What would you do to feed your kids? To keep a roof over your heads? To provide necessary medical care for a loved one?
Ask yourself, if push came to shove, what would you be willing to do if your family’s life were on the line? Lie? Cheat? Steal?
As job-seekers, the nagging need to make money is an inescapable reality— our constant companion as we go from primary bread-winner of the family to struggling to bring in enough money just to make ends meet in this time of extended economic recovery.
The pangs of fiscal responsibility weigh heavily on you daily, causing a form of residual stress that eats away at your psyche and is difficult for your employed friends and family to comprehend. I am thoroughly convinced that if the fat cats in Washington had to live with the stress of unemployment for some period of time, our sequestration would end abruptly or the legislators would drive off their own fiscal cliff.
In the back of your mind, you balance wanting to keep cash flowing in to provide food and shelter with holding out hope for a job to come up in your chosen career field – heck, some days you’d settle for something in the same career area code let alone in the same field. Some days the weight of both can crush you.
THE $64,000 QUESTION
At some point during most job interviews, somebody invariably asks if you had a dream job, what would it be? Or sometimes, it comes in the form of what do you see yourself doing in five years?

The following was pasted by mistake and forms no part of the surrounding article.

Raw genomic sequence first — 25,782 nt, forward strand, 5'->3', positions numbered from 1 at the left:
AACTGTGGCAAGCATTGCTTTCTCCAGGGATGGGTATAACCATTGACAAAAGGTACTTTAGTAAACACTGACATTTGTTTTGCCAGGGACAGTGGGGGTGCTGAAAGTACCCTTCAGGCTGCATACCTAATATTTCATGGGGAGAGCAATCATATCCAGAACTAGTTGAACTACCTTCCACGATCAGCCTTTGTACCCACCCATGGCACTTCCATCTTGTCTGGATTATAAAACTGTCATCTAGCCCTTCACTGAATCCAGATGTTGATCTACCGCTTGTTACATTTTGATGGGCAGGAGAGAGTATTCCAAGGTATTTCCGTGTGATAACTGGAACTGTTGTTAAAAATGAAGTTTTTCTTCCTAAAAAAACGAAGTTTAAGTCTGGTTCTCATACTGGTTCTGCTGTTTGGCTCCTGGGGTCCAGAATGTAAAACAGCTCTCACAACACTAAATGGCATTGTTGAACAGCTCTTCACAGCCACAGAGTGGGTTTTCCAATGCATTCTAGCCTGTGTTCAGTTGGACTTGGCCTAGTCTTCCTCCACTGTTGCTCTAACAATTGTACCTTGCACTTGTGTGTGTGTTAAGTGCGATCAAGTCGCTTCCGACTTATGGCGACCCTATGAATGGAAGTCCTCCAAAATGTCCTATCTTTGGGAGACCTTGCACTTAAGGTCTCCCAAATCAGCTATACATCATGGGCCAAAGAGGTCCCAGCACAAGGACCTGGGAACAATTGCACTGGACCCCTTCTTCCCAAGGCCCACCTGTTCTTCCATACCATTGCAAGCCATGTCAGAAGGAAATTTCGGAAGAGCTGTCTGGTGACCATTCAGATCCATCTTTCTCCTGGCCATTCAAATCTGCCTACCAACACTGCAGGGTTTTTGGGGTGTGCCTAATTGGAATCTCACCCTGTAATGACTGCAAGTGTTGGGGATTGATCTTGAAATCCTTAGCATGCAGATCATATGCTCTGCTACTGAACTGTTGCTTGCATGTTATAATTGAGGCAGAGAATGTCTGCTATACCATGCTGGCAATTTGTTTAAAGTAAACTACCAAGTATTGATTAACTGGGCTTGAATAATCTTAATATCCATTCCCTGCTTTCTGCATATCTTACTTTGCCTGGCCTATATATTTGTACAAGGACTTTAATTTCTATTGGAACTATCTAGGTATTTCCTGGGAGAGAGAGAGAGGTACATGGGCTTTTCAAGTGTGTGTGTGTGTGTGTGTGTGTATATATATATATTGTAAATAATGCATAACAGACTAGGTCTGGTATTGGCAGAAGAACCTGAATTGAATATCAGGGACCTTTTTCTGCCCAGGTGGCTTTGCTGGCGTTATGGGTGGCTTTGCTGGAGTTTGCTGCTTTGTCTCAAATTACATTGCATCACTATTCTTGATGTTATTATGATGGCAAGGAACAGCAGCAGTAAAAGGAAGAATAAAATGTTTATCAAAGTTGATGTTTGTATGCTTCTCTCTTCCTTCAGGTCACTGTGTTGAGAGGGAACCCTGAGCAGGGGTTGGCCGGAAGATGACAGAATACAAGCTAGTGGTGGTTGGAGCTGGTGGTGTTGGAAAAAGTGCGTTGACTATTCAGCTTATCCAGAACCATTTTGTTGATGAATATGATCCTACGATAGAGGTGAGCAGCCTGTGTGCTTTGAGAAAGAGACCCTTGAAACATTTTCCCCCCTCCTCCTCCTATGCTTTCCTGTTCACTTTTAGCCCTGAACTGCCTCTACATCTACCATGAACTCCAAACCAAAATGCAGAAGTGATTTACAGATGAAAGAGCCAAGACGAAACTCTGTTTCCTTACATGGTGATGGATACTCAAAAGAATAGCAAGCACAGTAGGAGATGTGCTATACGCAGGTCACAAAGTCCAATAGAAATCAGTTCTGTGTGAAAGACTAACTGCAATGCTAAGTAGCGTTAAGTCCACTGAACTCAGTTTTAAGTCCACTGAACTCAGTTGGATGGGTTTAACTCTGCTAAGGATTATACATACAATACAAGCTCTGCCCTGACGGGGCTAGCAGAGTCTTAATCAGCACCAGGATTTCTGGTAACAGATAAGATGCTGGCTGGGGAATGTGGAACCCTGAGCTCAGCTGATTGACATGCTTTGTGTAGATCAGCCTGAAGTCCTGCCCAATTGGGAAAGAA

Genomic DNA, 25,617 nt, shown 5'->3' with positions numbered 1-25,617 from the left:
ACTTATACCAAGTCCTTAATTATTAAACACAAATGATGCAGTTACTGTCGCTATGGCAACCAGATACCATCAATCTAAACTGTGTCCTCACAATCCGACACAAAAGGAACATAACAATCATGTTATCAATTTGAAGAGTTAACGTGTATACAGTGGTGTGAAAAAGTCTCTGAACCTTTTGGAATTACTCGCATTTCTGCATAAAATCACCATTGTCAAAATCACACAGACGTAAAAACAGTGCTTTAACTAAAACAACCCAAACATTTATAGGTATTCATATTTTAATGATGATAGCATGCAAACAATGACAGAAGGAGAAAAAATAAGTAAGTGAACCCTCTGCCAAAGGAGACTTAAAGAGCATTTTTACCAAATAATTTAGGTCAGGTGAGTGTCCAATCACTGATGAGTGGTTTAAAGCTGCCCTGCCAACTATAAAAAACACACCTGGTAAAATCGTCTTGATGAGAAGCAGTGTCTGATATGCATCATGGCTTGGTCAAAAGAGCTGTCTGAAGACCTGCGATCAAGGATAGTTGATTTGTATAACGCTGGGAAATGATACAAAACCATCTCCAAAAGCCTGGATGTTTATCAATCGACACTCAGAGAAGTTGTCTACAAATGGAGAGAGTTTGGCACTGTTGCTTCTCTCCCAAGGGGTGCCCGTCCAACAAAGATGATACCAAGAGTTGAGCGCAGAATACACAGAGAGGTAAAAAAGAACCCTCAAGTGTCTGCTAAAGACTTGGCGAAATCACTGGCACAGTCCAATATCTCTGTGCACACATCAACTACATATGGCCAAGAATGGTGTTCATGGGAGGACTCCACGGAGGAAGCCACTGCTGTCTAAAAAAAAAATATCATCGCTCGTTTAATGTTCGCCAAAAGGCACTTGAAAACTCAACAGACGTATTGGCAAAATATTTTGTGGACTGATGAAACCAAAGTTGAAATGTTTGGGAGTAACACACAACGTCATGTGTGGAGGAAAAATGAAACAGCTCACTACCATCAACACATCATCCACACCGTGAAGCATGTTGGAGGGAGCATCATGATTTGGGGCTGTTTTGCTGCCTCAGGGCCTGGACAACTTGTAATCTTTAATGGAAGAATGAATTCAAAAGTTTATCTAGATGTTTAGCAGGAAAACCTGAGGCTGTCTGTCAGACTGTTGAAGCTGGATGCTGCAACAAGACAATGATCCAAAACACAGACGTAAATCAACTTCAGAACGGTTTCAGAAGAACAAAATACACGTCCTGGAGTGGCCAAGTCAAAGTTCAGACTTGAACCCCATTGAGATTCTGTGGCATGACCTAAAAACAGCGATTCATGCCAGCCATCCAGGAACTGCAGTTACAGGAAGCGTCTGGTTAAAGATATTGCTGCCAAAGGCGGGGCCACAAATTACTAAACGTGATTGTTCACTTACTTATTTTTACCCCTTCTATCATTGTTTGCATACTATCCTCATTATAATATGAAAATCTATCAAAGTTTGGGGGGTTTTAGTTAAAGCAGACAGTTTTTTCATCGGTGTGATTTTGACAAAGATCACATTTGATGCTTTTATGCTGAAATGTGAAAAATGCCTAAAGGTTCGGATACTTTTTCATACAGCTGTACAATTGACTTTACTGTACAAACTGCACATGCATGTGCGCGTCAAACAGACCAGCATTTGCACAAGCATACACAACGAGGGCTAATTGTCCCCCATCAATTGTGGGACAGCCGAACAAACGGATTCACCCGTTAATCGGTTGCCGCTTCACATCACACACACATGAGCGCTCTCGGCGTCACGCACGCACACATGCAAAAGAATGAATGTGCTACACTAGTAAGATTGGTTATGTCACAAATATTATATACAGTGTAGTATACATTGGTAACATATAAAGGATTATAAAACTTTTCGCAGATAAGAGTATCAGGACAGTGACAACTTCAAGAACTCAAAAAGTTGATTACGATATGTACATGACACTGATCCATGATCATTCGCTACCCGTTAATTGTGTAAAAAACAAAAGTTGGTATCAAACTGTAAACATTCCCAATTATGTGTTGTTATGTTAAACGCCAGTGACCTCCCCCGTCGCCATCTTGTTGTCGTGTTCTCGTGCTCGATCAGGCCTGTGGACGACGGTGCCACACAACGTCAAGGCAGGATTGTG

If I had that proverbial magic wand, I think I’d see myself blogging and doing online work from the comfort of my own home. Granted it’s a selfish wish, but if all the options were on the table, I’d take the one that would let me keep building my voice as a writer while making a living that keeps the cash flowing into the household economy.
I’ve been a semi-employed writer/editor/online producer for nearly two years now. I pay my own freight when it comes to health insurance for me and two children, and the mere thought of a vacation or funding a retirement account is about as distant and remote as the islands that I’d like to travel to with my hard-working wife if we ever could get cash ahead.
WILL COUGH FOR CASH
What would I do to feed my family? During this time of under-employment, I’ve shoveled snow, mowed lawns, carried heavy objects, taken portraits and worked in gardens for cash. To me, honest work is honest work, regardless of what it is, and if it can help a neighbor or a friend along the way, all the better.
Of late, I’ve also taken on the role of crash test dummy. Well, not really a crash test dummy, but as a standardized patient to help medical students train in real-life clinical situations.
Yes, I am a medical guinea pig.
Now before your mind races off to some corner of Dr. Frankenstein’s lab that has me being poked, prodded and injected with all sorts of experimental drugs and psychedelic dyes, this is more dinner theater than Doctor Strangelove.
Standardized patients are asked to play a role with many options, and the prospective doctors, nurses and health-care professionals must test and query us for answers, just like in a visit to the doctor’s office or health clinic. There’s minimal poking and prodding and definitely no invasive procedures.
And while you’ll never see me on the red carpet wearing Versace and prepping to receive my Oscar, being a standardized patient helps pay the bills and gives me yet one more skill to put on my LinkedIn profile.
The takeaway from all of this, my job-seeking friends, is to seize the opportunities to bring in cash or experience wherever you find them. You never know when a path that appears to be taking you in one direction might lead you to something totally unexpected – like a job, or at least cash.
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